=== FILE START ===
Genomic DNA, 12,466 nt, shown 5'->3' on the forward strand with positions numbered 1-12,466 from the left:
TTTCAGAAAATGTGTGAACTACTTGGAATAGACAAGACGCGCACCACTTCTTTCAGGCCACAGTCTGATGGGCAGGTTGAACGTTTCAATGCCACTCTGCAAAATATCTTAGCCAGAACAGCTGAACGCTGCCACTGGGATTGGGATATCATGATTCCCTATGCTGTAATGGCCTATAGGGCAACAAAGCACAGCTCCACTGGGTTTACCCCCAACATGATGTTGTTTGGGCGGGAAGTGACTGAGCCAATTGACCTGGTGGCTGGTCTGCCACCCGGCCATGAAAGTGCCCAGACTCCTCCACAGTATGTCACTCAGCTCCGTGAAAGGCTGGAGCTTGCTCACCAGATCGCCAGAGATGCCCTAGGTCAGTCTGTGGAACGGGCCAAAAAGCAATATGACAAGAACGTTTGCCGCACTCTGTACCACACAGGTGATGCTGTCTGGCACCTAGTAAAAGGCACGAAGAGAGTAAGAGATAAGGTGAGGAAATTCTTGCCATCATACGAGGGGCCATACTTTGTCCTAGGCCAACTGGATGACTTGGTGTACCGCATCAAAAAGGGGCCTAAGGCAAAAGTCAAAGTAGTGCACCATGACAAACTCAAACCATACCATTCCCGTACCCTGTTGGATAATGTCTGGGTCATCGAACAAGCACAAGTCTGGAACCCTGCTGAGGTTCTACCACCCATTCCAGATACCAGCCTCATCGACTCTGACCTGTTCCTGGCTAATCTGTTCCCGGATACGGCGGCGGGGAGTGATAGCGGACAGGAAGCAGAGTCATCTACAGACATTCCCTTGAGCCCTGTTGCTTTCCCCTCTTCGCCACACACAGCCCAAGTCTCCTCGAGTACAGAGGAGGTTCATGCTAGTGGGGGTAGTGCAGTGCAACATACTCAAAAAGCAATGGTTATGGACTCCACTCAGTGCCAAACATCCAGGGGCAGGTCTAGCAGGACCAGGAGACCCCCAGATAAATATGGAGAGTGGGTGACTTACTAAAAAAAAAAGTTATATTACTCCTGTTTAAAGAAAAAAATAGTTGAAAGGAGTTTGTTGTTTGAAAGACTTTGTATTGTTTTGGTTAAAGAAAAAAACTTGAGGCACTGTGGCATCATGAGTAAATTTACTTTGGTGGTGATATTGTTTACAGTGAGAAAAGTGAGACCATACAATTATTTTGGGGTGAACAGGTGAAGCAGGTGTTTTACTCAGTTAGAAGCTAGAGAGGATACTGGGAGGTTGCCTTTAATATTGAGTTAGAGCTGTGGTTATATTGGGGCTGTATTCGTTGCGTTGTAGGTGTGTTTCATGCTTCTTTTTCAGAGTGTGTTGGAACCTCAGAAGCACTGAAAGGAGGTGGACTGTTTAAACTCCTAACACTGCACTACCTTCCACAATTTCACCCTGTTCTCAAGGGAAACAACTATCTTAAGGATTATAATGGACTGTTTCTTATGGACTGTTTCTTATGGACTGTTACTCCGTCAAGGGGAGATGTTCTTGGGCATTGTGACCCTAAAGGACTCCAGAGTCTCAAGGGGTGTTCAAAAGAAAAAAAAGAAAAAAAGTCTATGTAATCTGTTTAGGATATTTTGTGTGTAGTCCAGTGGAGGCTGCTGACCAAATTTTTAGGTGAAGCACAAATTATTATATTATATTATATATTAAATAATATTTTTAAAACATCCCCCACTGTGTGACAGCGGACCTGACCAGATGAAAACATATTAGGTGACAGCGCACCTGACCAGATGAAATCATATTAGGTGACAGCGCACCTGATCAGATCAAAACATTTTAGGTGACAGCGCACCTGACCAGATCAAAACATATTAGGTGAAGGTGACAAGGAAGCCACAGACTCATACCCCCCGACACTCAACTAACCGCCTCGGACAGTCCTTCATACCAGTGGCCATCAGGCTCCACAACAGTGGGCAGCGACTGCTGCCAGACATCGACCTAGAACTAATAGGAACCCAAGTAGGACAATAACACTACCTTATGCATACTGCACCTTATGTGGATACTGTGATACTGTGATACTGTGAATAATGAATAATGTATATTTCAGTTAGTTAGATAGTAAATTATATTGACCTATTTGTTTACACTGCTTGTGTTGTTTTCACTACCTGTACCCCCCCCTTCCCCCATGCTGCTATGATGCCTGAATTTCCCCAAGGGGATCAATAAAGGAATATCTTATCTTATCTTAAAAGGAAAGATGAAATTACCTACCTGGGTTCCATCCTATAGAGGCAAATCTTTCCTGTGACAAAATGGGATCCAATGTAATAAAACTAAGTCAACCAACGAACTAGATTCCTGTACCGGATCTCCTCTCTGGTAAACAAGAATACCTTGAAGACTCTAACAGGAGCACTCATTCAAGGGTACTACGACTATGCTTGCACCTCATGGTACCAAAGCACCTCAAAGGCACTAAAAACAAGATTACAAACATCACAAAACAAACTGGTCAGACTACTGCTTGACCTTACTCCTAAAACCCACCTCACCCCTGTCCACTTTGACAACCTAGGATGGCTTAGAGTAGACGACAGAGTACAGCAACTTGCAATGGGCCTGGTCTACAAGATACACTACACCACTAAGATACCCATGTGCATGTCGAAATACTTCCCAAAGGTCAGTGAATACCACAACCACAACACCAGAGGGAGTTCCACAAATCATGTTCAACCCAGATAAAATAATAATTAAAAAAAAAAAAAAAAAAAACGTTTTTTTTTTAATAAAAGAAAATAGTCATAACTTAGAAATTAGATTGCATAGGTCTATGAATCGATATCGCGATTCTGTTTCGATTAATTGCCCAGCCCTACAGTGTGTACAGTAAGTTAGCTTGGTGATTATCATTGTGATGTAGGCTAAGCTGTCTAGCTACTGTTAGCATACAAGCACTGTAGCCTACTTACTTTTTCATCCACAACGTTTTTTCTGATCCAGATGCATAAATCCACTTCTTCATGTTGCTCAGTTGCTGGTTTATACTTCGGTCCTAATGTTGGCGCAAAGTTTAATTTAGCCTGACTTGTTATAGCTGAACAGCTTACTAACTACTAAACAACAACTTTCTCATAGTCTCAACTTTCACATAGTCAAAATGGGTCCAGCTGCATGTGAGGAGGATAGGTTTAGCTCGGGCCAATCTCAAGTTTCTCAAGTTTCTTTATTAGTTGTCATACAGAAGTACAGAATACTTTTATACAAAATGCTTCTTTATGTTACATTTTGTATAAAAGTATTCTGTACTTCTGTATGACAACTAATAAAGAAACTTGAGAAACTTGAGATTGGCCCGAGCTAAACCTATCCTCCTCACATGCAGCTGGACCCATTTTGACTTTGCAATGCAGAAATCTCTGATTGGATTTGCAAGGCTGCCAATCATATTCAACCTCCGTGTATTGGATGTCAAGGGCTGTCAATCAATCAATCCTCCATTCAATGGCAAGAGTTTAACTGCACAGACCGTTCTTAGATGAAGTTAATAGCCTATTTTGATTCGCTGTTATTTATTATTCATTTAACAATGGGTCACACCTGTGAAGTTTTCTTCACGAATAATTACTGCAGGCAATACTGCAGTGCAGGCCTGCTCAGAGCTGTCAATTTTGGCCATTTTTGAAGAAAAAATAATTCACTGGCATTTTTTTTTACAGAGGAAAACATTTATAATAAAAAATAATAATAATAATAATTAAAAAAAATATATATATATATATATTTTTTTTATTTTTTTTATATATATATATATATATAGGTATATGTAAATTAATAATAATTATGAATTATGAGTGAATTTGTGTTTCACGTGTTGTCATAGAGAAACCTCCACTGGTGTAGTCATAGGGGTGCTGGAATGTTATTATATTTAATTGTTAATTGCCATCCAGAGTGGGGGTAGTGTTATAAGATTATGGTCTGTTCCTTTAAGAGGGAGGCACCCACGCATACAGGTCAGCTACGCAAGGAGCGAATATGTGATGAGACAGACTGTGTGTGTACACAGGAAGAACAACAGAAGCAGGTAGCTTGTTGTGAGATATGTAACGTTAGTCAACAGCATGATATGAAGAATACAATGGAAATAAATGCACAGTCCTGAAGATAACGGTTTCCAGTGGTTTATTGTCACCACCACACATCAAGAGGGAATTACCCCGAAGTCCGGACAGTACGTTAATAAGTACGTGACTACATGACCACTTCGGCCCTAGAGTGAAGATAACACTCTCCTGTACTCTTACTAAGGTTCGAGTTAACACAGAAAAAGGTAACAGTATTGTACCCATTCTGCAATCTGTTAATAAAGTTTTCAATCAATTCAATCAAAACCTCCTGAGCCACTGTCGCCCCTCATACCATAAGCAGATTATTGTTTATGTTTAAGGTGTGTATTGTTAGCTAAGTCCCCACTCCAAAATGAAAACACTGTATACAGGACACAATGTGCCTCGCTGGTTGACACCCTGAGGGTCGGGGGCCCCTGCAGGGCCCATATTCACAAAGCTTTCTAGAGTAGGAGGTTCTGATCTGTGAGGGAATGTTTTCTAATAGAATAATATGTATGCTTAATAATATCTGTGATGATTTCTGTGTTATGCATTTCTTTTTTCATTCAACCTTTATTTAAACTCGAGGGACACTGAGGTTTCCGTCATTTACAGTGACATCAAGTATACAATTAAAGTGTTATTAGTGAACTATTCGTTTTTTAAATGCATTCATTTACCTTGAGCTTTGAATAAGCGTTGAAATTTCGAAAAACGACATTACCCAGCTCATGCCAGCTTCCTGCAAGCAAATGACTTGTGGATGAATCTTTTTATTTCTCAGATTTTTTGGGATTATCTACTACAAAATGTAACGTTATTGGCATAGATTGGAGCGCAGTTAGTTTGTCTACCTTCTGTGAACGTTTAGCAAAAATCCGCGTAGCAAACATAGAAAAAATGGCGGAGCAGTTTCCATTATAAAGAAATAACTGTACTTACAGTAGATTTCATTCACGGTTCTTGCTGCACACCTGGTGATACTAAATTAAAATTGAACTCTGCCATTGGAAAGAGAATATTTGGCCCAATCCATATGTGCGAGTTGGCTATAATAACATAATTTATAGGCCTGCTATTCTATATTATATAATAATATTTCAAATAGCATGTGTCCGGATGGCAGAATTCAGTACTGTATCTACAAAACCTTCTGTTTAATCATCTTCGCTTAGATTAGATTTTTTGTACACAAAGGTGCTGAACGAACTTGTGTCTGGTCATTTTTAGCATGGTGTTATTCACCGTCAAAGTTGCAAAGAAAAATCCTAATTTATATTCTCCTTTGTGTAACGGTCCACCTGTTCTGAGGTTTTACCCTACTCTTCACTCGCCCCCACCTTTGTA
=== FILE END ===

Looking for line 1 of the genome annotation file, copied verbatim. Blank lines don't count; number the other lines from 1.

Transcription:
Genomic DNA, 12,466 nt, shown 5'->3' on the forward strand with positions numbered 1-12,466 from the left: